T cell transfer model of chronic colitis: Concepts, considerations, and tricks of the trade

Dmitry V. Ostanin, Jianxiong Bao, Iurii Koboziev, Laura Gray, Sherry A. Robinson-Jackson, Melissa Kosloski-Davidson, V. Hugh Price, Matthew B. Grisham

Research output: Contribution to journalReview articlepeer-review

297 Scopus citations


The inflammatory bowel diseases (Crohn's disease; ulcerative colitis) are idiopathic chronic inflammatory disorders of the intestine and/or colon. A major advancement in our understanding of the pathogenesis of these diseases has been the development of mouse models of chronic gut inflammation. One model that has been instrumental in delineating the immunological mechanisms responsible for the induction as well as regulation of intestinal inflammation is the T cell transfer model of chronic colitis. This paper presents a detailed protocol describing the methods used to induce chronic colitis in mice. Special attention is given to the immunological concepts that explain disease pathogenesis in this model, considerations and potential pitfalls in using this model, and finally different "tricks" that we have learned over the past 12 years that have allowed us to develop a more simplified version of this model of experimental IBD.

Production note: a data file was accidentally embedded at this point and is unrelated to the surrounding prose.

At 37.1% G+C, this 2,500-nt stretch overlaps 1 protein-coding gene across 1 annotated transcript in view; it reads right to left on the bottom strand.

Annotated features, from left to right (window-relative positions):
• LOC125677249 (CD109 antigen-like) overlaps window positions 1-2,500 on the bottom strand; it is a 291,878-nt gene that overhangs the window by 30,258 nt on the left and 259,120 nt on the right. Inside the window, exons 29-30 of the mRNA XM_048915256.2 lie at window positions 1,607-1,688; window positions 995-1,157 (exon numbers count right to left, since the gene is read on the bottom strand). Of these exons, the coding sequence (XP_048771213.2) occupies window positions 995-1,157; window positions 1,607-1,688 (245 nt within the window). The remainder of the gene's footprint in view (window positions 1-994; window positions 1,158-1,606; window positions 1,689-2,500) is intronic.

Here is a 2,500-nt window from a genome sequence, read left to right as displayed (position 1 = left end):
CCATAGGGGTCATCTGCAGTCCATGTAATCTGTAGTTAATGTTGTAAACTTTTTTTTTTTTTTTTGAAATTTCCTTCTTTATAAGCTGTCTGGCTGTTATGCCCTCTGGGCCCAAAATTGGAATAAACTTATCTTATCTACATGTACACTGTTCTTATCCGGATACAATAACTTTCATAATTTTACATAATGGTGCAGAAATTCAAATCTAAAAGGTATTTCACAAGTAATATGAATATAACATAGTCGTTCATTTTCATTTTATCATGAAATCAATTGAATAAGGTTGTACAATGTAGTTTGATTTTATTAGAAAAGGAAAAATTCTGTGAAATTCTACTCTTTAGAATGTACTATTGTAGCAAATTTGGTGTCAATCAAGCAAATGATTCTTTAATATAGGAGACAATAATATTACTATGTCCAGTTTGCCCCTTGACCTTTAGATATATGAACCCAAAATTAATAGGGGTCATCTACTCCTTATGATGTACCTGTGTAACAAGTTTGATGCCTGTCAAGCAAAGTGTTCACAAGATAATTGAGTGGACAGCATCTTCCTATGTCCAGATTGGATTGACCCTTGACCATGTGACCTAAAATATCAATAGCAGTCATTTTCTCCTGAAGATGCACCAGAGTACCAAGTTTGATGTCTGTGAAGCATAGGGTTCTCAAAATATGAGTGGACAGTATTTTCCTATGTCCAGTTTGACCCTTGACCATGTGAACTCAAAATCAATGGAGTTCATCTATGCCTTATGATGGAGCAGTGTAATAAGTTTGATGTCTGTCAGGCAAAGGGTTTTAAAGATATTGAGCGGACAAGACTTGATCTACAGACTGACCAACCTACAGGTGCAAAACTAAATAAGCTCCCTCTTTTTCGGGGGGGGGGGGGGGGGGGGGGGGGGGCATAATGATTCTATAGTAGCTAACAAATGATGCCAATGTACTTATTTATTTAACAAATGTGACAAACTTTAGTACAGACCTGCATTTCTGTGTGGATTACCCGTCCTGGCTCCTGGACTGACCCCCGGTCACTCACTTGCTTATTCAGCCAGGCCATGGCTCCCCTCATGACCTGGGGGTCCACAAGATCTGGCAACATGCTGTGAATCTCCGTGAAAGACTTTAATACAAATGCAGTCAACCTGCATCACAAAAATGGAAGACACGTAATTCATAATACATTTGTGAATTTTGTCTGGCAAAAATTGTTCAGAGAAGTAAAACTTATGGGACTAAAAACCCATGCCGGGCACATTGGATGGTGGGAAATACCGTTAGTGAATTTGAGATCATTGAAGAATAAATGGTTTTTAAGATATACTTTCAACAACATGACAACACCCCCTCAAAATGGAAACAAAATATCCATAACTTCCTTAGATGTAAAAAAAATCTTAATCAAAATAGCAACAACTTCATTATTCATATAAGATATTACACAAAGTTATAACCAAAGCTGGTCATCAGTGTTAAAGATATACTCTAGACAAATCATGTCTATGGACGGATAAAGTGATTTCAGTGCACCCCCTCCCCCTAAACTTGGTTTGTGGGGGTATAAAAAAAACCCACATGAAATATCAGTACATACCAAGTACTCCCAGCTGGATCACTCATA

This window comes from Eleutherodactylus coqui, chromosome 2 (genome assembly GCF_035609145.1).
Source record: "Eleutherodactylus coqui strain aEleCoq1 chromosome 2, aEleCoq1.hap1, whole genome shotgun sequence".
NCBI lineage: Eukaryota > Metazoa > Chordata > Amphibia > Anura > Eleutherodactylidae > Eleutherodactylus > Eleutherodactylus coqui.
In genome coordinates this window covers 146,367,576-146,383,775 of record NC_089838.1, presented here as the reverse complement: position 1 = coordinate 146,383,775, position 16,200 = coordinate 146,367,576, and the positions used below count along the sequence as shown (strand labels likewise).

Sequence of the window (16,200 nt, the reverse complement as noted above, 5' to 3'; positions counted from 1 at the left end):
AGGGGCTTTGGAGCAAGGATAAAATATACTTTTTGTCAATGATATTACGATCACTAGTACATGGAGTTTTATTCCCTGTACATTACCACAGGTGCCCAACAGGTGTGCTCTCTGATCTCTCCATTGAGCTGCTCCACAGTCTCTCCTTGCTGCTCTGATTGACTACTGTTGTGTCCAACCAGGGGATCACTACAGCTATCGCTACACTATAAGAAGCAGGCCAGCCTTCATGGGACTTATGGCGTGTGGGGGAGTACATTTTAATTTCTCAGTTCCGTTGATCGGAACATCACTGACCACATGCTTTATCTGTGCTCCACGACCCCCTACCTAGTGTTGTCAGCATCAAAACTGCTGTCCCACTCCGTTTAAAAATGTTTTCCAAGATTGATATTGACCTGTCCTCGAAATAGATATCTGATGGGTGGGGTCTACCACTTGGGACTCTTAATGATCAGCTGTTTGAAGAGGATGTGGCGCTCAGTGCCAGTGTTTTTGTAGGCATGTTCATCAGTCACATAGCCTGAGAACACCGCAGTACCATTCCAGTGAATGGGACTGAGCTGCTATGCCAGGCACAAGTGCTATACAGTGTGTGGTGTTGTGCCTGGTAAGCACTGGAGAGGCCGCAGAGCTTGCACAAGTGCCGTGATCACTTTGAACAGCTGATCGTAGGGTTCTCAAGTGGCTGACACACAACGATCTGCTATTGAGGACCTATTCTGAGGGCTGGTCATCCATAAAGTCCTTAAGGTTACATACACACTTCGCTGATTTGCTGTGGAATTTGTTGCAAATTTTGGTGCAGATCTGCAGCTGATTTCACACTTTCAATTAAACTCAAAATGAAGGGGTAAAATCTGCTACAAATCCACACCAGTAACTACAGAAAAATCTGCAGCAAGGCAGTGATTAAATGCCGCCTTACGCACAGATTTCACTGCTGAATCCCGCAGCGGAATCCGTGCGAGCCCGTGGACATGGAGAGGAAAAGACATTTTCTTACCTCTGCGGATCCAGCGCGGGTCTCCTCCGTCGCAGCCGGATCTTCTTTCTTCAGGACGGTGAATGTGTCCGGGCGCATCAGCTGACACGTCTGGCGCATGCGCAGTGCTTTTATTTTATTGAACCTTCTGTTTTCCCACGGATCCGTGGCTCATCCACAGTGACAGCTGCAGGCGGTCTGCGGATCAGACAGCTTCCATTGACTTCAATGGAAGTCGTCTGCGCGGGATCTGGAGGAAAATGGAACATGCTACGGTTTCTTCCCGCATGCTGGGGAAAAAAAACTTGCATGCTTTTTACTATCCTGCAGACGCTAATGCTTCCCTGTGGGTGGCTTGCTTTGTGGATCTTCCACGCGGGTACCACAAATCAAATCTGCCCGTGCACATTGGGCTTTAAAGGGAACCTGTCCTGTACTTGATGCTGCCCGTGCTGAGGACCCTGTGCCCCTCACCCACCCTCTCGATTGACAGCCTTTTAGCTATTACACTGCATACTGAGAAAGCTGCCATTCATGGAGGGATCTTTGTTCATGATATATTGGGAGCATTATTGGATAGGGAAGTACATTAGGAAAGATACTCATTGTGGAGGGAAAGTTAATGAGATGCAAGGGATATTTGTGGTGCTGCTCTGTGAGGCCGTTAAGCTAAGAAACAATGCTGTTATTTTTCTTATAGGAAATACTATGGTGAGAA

Original languageEnglish
Pages (from-to)G135-G146
JournalAmerican Journal of Physiology - Gastrointestinal and Liver Physiology
Issue number2
StatePublished - Feb 2009


  • Adaptive immune system
  • Cytokines
  • IL-10-deficient mice
  • Inflammation
  • Inflammatory bowel disease
  • T cell trafficking


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